Provinces pursue deregulation of tuition fees, further limit access to higher education

March 25, 2002

OTTAWA--Differing provincial priorities reinforce imbalance in access to quality, publicly accountable higher education, according to an annual report released by the Canadian Centre for Policy Alternatives. In its third year, Missing Pieces III: An Alternative Guide to Canadian Post-secondary Education ranks provinces according to their overall commitment to higher education. The ranking is the product of sub-rankings of provincial performance in four categories: equity, accessibility, quality and public accountability. Each category has from five to seven component indicators.

The top three provinces were Quebec, BC and Manitoba, although it should be noted that BC's ranking slipped for the first time from 1st to 2nd as Quebec took the lead. This is definitely an indication of things to come in BC, as the Campbell government embarks on a policy of tuition fee deregulation that will threaten accessibility to higher education. For the third year in a row, Ontario ranks dead last overall: once again scoring10th in accountability and quality, and slipping even further in equity.

Newfoundland showed the biggest improvement this year, moving from 7th to 4th, due largely to a tuition fee freeze (college) and rollback (university).

New Brunswick fell even further behind, from 6th to 9th place, reflecting a sharp decline in provincial commitment to quality: a reduction in the number of full-time faculty, and an increase in the student/faculty ratio. Nova Scotia also fell in the rankings, largely due to tuition fee increases that continue to threaten accessibility to PSE (post-secondary education).

According to the report's authors, Erika Shaker and Denise Doherty-Delorme, the provincial governments continued push toward cost-recovery-based funding of higher education has reinforced growing inaccessibility in the system. Tuition fee deregulation is exacerbating this trend both between provinces and within institutions as elite programs are priced further out of reach and as low- and middle-income students sink deeper into debt.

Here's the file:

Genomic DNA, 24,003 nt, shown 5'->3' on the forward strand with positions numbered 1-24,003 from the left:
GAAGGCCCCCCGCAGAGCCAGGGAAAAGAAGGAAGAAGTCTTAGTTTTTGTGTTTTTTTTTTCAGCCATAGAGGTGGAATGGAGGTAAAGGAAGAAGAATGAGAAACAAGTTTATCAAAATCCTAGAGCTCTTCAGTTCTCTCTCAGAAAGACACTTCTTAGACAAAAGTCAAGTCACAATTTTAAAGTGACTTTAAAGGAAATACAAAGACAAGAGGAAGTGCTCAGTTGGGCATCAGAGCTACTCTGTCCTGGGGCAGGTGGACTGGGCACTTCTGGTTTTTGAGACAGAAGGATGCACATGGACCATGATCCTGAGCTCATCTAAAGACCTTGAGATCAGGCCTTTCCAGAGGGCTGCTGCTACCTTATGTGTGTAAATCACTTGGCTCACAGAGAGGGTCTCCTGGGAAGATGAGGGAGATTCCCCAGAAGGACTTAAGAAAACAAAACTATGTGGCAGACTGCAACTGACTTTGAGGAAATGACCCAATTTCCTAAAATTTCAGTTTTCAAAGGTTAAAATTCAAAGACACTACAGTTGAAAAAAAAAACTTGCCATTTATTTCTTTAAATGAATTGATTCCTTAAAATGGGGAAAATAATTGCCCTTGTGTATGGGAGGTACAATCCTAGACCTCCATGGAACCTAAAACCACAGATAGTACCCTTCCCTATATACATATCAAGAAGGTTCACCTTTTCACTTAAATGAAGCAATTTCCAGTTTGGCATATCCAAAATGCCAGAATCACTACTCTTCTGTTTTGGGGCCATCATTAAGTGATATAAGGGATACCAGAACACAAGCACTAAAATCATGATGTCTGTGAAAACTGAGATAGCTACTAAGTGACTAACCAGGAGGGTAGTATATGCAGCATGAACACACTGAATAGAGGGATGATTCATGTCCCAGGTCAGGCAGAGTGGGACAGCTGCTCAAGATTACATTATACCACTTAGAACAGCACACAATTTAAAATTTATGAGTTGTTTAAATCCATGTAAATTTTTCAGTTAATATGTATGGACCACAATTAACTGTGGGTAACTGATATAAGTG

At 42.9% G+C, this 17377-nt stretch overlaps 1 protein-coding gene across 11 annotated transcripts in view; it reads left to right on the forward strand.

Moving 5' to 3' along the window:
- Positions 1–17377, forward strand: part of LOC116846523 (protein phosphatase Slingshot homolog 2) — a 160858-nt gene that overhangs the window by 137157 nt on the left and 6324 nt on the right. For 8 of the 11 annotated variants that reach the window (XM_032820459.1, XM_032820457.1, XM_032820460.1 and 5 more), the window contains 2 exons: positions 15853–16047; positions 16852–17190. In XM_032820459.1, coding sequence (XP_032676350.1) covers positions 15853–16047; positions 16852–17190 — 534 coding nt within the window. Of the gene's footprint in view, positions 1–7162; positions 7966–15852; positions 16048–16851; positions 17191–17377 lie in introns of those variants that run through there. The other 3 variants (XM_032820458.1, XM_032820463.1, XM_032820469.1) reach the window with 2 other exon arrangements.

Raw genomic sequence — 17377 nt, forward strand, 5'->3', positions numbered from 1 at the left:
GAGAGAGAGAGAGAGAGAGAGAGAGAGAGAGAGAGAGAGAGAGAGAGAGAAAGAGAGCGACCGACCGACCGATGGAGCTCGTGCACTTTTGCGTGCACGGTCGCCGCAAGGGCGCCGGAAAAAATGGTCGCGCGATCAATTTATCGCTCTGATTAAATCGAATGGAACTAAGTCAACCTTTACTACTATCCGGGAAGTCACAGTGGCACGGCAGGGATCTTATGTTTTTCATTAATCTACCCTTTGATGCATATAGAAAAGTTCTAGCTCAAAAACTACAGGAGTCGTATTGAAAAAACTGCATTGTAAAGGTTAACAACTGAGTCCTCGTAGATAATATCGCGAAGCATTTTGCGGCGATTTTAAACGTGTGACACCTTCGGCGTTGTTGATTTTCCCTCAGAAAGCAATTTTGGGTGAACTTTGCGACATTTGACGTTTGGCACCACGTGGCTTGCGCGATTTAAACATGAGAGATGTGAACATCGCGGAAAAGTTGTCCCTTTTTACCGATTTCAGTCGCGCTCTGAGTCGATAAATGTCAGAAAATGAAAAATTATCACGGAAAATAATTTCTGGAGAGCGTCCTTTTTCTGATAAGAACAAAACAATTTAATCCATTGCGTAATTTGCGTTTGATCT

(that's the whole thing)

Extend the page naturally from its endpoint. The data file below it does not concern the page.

"It is a fundamental responsibility of a democratic society to provide to all its members the opportunity to pursue higher education if, when and where they choose. But it is also irresponsible for that society to educate its citizens while at the same time burdening them with such heavy student debt that they may not be able to pursue the careers for which they were educated and trained. While other OECD countries have increased their higher education participation rates (the number of people aged 18-24 enrolled in PSE), Canada's has virtually stagnated. This is one factor among many indicating the declining level of commitment on the part of both the provincial and federal governments to creating a well-educated citizenry," the authors conclude.

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